The inner solar system rotates more slowly than it should

The inner solar system rotates much slower than modern laws of physics predict, and a new study may help explain why.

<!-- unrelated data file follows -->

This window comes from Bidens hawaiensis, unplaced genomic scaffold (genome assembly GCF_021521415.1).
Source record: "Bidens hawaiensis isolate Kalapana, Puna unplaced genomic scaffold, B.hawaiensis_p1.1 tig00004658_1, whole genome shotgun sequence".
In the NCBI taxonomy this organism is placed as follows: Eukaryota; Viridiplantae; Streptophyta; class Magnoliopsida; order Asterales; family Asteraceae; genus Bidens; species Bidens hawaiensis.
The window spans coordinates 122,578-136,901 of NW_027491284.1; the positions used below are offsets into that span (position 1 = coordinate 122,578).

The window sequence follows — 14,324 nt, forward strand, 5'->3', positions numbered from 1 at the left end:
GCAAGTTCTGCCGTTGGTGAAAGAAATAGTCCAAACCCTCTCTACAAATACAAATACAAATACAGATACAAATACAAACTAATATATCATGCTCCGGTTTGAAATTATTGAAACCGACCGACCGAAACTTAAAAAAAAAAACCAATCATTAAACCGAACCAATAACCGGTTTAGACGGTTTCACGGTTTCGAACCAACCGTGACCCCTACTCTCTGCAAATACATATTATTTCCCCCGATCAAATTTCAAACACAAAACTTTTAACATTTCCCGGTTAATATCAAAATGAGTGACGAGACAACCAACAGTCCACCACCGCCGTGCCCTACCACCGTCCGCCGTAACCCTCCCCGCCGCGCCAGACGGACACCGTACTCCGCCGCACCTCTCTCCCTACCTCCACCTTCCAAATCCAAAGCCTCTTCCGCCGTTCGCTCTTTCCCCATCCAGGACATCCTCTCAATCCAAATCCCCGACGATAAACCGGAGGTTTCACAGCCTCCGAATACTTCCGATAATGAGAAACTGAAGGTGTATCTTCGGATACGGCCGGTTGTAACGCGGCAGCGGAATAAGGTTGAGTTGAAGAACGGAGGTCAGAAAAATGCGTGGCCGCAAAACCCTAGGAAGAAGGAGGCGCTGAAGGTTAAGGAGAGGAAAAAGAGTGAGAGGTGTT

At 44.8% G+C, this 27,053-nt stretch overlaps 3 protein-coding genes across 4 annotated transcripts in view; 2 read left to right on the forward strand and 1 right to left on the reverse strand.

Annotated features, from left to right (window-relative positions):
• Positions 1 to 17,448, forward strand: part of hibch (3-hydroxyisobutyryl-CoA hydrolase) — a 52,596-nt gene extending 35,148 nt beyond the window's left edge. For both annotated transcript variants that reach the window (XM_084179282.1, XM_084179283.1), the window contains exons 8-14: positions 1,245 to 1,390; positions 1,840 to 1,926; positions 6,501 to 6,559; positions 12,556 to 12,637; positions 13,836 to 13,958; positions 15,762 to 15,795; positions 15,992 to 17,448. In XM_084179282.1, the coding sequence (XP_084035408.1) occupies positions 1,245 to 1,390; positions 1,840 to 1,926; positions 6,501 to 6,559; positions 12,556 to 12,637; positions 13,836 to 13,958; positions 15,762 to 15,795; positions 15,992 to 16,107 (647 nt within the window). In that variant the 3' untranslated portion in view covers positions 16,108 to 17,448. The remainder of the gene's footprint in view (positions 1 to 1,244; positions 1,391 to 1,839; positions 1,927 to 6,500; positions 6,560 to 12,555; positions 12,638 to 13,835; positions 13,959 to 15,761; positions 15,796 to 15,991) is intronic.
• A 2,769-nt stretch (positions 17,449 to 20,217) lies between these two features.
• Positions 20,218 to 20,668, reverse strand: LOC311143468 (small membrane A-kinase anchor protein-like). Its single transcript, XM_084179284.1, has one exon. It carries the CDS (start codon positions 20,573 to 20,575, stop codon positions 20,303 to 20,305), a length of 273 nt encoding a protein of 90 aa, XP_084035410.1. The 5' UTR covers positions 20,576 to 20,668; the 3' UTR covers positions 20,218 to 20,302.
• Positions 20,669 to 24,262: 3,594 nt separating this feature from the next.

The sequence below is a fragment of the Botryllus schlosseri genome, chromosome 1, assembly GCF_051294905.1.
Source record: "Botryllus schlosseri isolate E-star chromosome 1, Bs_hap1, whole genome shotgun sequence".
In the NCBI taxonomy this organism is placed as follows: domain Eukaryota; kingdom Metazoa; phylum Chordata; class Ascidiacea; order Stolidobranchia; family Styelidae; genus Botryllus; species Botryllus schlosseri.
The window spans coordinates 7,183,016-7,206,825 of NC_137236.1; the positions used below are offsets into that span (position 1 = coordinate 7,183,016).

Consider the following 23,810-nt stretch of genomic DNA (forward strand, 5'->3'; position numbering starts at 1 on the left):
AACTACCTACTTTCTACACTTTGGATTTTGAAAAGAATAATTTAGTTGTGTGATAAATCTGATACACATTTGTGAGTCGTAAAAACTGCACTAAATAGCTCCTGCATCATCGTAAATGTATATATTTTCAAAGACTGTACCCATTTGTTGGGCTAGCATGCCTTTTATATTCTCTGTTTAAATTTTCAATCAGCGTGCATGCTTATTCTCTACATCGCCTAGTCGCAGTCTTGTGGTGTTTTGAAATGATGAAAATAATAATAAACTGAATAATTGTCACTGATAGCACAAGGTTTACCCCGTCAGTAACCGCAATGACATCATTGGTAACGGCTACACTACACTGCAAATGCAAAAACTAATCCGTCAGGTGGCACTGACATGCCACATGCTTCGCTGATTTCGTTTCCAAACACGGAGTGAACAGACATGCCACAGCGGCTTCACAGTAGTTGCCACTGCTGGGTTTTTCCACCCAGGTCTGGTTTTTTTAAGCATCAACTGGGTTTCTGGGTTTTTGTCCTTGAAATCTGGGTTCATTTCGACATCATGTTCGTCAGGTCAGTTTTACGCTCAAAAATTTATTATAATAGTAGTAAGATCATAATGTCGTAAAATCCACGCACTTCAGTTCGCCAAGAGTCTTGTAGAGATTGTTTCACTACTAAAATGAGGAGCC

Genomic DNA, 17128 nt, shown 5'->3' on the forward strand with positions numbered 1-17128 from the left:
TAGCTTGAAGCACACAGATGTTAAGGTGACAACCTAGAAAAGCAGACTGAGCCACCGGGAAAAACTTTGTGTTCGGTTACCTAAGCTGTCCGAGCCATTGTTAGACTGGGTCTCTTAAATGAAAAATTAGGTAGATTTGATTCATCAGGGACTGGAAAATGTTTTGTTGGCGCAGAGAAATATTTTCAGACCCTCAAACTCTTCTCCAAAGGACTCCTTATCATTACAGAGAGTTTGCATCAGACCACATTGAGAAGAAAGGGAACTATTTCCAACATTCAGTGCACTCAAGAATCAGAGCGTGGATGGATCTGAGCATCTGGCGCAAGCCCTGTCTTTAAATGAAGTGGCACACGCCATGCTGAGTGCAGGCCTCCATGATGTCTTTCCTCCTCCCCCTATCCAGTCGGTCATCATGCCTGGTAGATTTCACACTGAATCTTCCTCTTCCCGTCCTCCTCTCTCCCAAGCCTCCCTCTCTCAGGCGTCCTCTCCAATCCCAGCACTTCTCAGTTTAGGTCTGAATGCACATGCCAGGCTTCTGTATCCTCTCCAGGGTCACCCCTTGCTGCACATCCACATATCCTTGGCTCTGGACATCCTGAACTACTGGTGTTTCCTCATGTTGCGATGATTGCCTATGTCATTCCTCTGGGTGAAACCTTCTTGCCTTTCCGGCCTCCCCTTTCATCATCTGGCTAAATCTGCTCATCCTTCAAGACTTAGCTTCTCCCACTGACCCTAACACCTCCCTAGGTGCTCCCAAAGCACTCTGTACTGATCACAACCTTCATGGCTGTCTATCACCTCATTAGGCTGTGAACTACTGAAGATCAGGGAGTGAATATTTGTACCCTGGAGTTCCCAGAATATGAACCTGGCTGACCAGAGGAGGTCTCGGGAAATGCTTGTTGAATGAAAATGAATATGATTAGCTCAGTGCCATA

A thin disk of gas and dust – known as an accretion disk – orbits young stars. These disks, where planets form, contain the remnants of star-forming material that makes up a small fraction of the star’s mass. According to the law of conservation of angular momentum, the inner part of the disk should rotate faster as the spiral material slowly spins inward toward the star, similar to the way ice skaters spin faster when they bring their arms close to their bodies.

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